föstudagur, desember 26, 2008


Lemon with cloves pushed into it, slowing shrinking in the dry air
Rosemary, potted, a paper ornament dangling from a spindly limb
Tangerine rind, vanilla extract, confectioner's sugar
Hot butter
Crushed pecans, toasted
Guttering candles
Green tea

miðvikudagur, desember 24, 2008


  • rorqual
  • grampus
  • orc
  • leviathan

þriðjudagur, desember 23, 2008


Sugar can be wrenched into extraordinary shapes, some translucent and others pearly. It takes some doing. After more than a few minutes spent coaxing out peppermint ropes, an ache forms in my shoulder and my hands sting from what had been too-high heat.

But that is wrong: I have not been scalded. I learn this when a broad strip of my own skin drops lightly onto the counter. Looking at my hand, I see it has been pulled from the inside of my thumb between the first joint and the web. The lozenge-shaped absence is un-wound-like. There is no blood or even a seepage of plasma or other moisture, only a neat window through the epidermis. The dermis is identical; the same whorls and lines cross it. It is only darker, pinker, softer, and for a moment I feel that bandaging it would be silly.

But the pink diamond is also infinitely more sensitive. The air alone hurts it, as if its lying only infinitesimally closer to the heart makes the outside beyond endurance. I've found a layer of flesh not yet ready to face the world, not yet ready to take on being me.


Several batches, not all of them successful. One, a solution of white sugar in cherry juice, refused to coalesce as taffy, fudge, or even hard crack. Prolonged cooking turned it deep, charred wine. You could -- with effort -- push the edge of a wooden spoon into it and carve a glistening furrow. It was perfect, dark sugar with no crystal in it.

There are more things called glass than just the stuff in window frames. Obsidian is one. Sideromelane is another. Muscovite is a third. Isinglass is not a physical glass (neither the fish gelatin nor the mineral), and its etymology is obscure. I grew up on the edge of a disused isinglass quarry, and I remember how the soil everywhere glittered. I would push my fingers into the dirt in search of larger pieces I could then pry apart into transparent flakes with my stubby fingernails.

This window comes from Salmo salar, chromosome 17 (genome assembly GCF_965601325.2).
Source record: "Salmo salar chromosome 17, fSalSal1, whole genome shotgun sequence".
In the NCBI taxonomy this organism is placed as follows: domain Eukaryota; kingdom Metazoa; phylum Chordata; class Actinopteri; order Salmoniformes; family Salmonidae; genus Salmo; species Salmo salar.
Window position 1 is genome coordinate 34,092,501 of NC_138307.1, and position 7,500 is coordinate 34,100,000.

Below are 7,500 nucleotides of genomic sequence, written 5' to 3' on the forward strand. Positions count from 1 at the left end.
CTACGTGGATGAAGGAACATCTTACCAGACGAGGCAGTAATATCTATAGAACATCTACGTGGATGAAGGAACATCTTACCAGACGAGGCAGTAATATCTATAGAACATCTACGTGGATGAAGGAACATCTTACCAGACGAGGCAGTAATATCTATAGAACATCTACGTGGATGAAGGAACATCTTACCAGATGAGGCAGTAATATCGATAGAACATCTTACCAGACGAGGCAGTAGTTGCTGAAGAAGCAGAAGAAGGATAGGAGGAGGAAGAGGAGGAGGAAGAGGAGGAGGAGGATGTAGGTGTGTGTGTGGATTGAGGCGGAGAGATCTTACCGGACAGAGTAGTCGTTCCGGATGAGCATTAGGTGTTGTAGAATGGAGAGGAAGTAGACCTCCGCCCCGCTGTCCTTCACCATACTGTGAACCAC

In Cocteau's Orphée, from which i remember almost nothing, I remember this: In the Underworld a man walks the main thoroughfare calling out the name of his wares, selling not icecream but glass.

föstudagur, desember 12, 2008


I cannot any longer remember how many times I have seen Christmas come and go there. It is not possible that it is very many, but still it takes only a snippet of internet-mediated TV news -- human interest about some neighborhood association at each other's throats about the seasonal stench of Þorláksmessuskata -- to send me into a fit of nostalgia.

Nostalgia was once regarded as a physical ailment, the sort of illness that gets written up in the Merck Manual. The final stage, according to some, was characterized by bleeding gums, sunken eyes, and the opening of wounds long healed -- in other words: scurvy. Science has progressed, and the two syndromes have been disentangled from each other; scurvy is merely a deficiency of vitamin C.

This leaves open the question of what nostalgia is. Perhaps it is both a miasmatic disease and a deficiency. That it, maybe it is the lack of certain smells floating on the air that brings it on. Here there is no whiff of gamey tallow, no elasmobranchitic ammonia, and no hot palm oil ærosol. The bits of evening news I watch the following morning are not accompanied by any olfactory closed-captioning. I may have to search for some form of supplement not available in the pharmacy aisle.
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